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Attending the Historic Sustainable Development Summit at the United Nations Headquarters

At at a number of youth events, anti-apartheid struggle icon Ahmed Kathrada always emphasizes that youth should not take our freedom/democracy for granted. On that note, it is only fitting that I always start my write-ups with appreciation of the opportunities open to young South Africans today.

The Millennium Development Goals (MDGs) which inherently shaped the world (globally, nationally and locally) was largely formulated behind closed doors in the year 2000. The MDGs influenced policies, programmes, practices at a local level and even research. The MDGs expire this year and the world has moved towards adopting the Sustainable Development Goals (SDGs). The SDGs were recently adopted by approximately 170 nations at the United Nations (UN) headquarters this year.

As the Future Leader for Healthcare at the European Union (EU) Development Days 2015 in Brussels, I was privileged to be in a panel discussion alongside the 69th president of the United Nations (UN) General Assembly Mr Sam Kutessa. Subsequent to the Development Days, Mr Kutessa extended an invitation to a few of the Future Leaders to attend the historic adoption of the SDGs in New York (25th- 27th September 2015). The MDGs shaped development as we understand it today. To be invited as a youth representative for the country was indeed an honour. Not only has South Africa changed, but so has the world, the SDG Summit was largely consultative in comparison to the adoption of the MDGs in the year 2000. While it was extremely exciting to listen to world leaders including Pope Frances and meet the UN Youth Envoys Ahmed Ahlendawi and Nobel Prize winner Malala Yousafzai, the world still has a long way to go in truly ensuring ‘youth participation’ in such forums. Young individuals were not given the platform to voice their concerns or raise areas of debate around the SDGs, perhaps in 2030 more youth and vulnerable populations (e.g. refugees/ persons with disabilities) should feature prominently alongside world leaders.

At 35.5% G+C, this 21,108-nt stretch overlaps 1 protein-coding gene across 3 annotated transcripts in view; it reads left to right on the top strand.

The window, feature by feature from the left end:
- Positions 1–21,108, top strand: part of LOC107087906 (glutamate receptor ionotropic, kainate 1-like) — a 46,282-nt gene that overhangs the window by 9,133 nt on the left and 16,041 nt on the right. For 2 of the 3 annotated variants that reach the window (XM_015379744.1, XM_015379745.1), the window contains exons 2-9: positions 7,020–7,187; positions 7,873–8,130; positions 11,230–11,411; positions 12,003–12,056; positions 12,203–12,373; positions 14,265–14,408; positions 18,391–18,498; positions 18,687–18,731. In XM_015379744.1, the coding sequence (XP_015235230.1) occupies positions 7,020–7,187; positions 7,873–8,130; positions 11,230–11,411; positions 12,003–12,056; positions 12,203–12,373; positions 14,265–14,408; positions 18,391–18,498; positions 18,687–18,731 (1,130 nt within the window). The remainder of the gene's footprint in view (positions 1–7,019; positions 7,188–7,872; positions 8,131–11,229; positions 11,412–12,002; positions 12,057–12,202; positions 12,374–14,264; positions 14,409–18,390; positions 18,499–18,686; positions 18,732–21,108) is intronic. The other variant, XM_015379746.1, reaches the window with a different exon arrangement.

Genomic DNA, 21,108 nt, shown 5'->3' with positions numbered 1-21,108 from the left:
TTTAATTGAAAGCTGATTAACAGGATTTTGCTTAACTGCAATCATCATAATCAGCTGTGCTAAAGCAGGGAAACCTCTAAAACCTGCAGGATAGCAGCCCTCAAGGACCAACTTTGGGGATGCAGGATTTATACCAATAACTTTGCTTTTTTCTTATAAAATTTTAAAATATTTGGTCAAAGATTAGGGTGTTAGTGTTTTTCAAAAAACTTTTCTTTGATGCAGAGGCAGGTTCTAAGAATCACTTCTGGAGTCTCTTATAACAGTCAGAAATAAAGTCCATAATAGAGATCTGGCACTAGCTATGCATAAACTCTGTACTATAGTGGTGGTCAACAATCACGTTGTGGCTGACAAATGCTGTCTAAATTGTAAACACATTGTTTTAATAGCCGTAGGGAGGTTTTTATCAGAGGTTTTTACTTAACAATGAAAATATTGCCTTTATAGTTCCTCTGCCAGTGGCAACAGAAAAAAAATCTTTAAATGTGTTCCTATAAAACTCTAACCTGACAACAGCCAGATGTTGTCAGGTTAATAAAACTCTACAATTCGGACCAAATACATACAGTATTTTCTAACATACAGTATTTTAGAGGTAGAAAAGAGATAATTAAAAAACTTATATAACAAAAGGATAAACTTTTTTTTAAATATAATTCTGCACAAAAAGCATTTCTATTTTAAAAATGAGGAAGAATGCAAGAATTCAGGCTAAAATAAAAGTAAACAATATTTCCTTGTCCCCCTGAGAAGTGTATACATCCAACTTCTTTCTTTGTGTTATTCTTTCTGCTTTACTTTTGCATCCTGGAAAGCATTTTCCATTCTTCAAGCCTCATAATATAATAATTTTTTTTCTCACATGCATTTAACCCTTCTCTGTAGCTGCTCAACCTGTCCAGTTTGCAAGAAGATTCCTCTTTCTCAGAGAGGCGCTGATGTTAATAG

A view of the UN Headquarters as Pope Francis speaks. Photo: Shakira Choonara

The MDGs made no mention of inclusivity, it was refreshing to see that the SDGs primarily focuses on inclusivity, for example issues concerning Persons with Disabilities were high on the agenda. The euphoria surrounding the event was notable, many felt that the MDGs had been achieved and the world was starting a new chapter of development. In actual fact, I must disagree with the many world leaders who said this; while progress is notable, the reality is that the problems still remain and having 17 new goals won’t make a difference unless it is actually implemented. The major dilemma facing governments around the world will have to think through carefully which goals to focus on and the implications thereof. At the Summit it was interesting to see that some goals linked to climate change and gender inequality took precedence over goals such as healthcare. In my view, there are three additional goals should have been adopted explicitly and not fall under Goal 16, namely:

  1. Reduce corruption.

  2. Foster good leadership.

  3. Achieve unity/ social cohesiveness.

A view of the UN Headquarters as Pope Francis speaks. Photo: Shakira Choonara

Resources will be critical to achieving the SDGs and curbing corruption is certainly one way of financing the SDGs. Moreover, as I mentioned during a Vision 2035 brainstorming session at the EU Policy Lab earlier this year, it is about time that we have they type of leaders like Uncle Kathy who truly serve citizens. Lastly, the third goal I would have recommended as a young leader would move beyond peace to ‘social cohesiveness’, the world is severely disintegrated and there is no sense of unity among different populations or countries. Moving forward these three goals are not explicitly listed as SDGs, though they are possibly the most important and we as youth will have to address them in order to ensure progress and meaningful development by the year 2030.

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